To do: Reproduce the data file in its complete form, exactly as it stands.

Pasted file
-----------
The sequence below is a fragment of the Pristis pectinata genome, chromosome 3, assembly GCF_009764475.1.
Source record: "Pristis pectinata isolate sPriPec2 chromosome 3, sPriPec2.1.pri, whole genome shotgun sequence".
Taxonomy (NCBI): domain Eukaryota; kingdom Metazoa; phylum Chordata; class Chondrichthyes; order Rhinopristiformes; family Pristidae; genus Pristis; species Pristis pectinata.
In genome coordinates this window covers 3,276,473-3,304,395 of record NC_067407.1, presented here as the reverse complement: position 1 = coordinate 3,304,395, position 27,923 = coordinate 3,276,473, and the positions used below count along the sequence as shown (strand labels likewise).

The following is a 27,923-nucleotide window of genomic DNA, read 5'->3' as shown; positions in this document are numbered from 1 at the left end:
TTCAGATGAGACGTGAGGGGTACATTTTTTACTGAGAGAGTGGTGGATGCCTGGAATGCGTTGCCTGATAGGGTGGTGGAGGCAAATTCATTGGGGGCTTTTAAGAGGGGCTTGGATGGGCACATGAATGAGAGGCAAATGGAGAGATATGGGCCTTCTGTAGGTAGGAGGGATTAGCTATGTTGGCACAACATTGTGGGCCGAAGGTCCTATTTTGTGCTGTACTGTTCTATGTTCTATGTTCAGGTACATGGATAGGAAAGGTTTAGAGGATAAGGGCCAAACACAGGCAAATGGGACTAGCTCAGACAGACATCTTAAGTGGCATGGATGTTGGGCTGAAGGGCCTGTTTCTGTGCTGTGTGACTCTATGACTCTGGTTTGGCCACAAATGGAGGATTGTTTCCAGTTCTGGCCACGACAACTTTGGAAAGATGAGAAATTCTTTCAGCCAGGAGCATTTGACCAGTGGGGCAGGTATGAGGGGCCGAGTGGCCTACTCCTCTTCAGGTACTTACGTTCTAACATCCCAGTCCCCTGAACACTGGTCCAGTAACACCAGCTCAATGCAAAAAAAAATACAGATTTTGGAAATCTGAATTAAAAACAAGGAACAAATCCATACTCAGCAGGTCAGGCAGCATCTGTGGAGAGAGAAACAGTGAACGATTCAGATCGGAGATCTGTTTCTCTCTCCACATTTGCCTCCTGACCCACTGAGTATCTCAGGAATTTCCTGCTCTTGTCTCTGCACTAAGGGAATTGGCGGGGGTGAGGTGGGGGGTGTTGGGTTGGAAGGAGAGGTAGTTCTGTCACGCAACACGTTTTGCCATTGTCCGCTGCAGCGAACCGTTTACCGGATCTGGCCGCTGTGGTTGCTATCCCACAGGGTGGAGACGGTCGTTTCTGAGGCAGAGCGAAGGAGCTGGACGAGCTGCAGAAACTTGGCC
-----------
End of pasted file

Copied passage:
The sequence below is a fragment of the Pristis pectinata genome, chromosome 3, assembly GCF_009764475.1.
Source record: "Pristis pectinata isolate sPriPec2 chromosome 3, sPriPec2.1.pri, whole genome shotgun sequence".
Taxonomy (NCBI): domain Eukaryota; kingdom Metazoa; phylum Chordata; class Chondrichthyes; order Rhinopristiformes; family Pristidae; genus Pristis; species Pristis pectinata.
In genome coordinates this window covers 3,276,473-3,304,395 of record NC_067407.1, presented here as the reverse complement: position 1 = coordinate 3,304,395, position 27,923 = coordinate 3,276,473, and the positions used below count along the sequence as shown (strand labels likewise).

The following is a 27,923-nucleotide window of genomic DNA, read 5'->3' as shown; positions in this document are numbered from 1 at the left end:
TTCAGATGAGACGTGAGGGGTACATTTTTTACTGAGAGAGTGGTGGATGCCTGGAATGCGTTGCCTGATAGGGTGGTGGAGGCAAATTCATTGGGGGCTTTTAAGAGGGGCTTGGATGGGCACATGAATGAGAGGCAAATGGAGAGATATGGGCCTTCTGTAGGTAGGAGGGATTAGCTATGTTGGCACAACATTGTGGGCCGAAGGTCCTATTTTGTGCTGTACTGTTCTATGTTCTATGTTCAGGTACATGGATAGGAAAGGTTTAGAGGATAAGGGCCAAACACAGGCAAATGGGACTAGCTCAGACAGACATCTTAAGTGGCATGGATGTTGGGCTGAAGGGCCTGTTTCTGTGCTGTGTGACTCTATGACTCTGGTTTGGCCACAAATGGAGGATTGTTTCCAGTTCTGGCCACGACAACTTTGGAAAGATGAGAAATTCTTTCAGCCAGGAGCATTTGACCAGTGGGGCAGGTATGAGGGGCCGAGTGGCCTACTCCTCTTCAGGTACTTACGTTCTAACATCCCAGTCCCCTGAACACTGGTCCAGTAACACCAGCTCAATGCAAAAAAAAATACAGATTTTGGAAATCTGAATTAAAAACAAGGAACAAATCCATACTCAGCAGGTCAGGCAGCATCTGTGGAGAGAGAAACAGTGAACGATTCAGATCGGAGATCTGTTTCTCTCTCCACATTTGCCTCCTGACCCACTGAGTATCTCAGGAATTTCCTGCTCTTGTCTCTGCACTAAGGGAATTGGCGGGGGTGAGGTGGGGGGTGTTGGGTTGGAAGGAGAGGTAGTTCTGTCACGCAACACGTTTTGCCATTGTCCGCTGCAGCGAACCGTTTACCGGATCTGGCCGCTGTGGTTGCTATCCCACAGGGTGGAGACGGTCGTTTCTGAGGCAGAGCGAAGGAGCTGGACGAGCTGCAGAAACTTGGCC